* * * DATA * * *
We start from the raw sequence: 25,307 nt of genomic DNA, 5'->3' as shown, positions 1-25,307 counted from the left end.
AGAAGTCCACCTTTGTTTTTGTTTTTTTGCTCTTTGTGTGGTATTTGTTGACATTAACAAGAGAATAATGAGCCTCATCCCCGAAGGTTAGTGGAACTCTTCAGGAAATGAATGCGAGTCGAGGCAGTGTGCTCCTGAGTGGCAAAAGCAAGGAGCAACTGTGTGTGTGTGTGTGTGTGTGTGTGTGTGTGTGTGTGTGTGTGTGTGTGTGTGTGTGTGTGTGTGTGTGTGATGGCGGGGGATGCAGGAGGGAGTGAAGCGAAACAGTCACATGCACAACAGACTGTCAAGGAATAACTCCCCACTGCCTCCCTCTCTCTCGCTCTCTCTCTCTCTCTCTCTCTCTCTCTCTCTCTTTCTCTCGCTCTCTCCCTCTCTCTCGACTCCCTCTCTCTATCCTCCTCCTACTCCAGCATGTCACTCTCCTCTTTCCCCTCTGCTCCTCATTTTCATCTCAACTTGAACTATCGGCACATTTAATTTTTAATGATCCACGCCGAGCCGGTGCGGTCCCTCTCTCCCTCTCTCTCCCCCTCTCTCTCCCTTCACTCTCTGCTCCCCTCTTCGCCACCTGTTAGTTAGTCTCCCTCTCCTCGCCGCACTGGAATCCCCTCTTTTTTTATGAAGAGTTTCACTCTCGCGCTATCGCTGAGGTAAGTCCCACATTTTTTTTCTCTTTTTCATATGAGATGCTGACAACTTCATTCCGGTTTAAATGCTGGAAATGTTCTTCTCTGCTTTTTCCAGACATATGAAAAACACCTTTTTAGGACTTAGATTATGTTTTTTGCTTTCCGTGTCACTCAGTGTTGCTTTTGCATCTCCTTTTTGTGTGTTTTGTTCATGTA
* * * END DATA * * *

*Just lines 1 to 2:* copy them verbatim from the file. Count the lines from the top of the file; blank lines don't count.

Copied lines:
We start from the raw sequence: 25,307 nt of genomic DNA, 5'->3' as shown, positions 1-25,307 counted from the left end.
AGAAGTCCACCTTTGTTTTTGTTTTTTTGCTCTTTGTGTGGTATTTGTTGACATTAACAAGAGAATAATGAGCCTCATCCCCGAAGGTTAGTGGAACTCTTCAGGAAATGAATGCGAGTCGAGGCAGTGTGCTCCTGAGTGGCAAAAGCAAGGAGCAACTGTGTGTGTGTGTGTGTGTGTGTGTGTGTGTGTGTGTGTGTGTGTGTGTGTGTGTGTGTGTGTGTGTGTGTGATGGCGGGGGATGCAGGAGGGAGTGAAGCGAAACAGTCACATGCACAACAGACTGTCAAGGAATAACTCCCCACTGCCTCCCTCTCTCTCGCTCTCTCTCTCTCTCTCTCTCTCTCTCTCTCTCTTTCTCTCGCTCTCTCCCTCTCTCTCGACTCCCTCTCTCTATCCTCCTCCTACTCCAGCATGTCACTCTCCTCTTTCCCCTCTGCTCCTCATTTTCATCTCAACTTGAACTATCGGCACATTTAATTTTTAATGATCCACGCCGAGCCGGTGCGGTCCCTCTCTCCCTCTCTCTCCCCCTCTCTCTCCCTTCACTCTCTGCTCCCCTCTTCGCCACCTGTTAGTTAGTCTCCCTCTCCTCGCCGCACTGGAATCCCCTCTTTTTTTATGAAGAGTTTCACTCTCGCGCTATCGCTGAGGTAAGTCCCACATTTTTTTTCTCTTTTTCATATGAGATGCTGACAACTTCATTCCGGTTTAAATGCTGGAAATGTTCTTCTCTGCTTTTTCCAGACATATGAAAAACACCTTTTTAGGACTTAGATTATGTTTTTTGCTTTCCGTGTCACTCAGTGTTGCTTTTGCATCTCCTTTTTGTGTGTTTTGTTCATGTA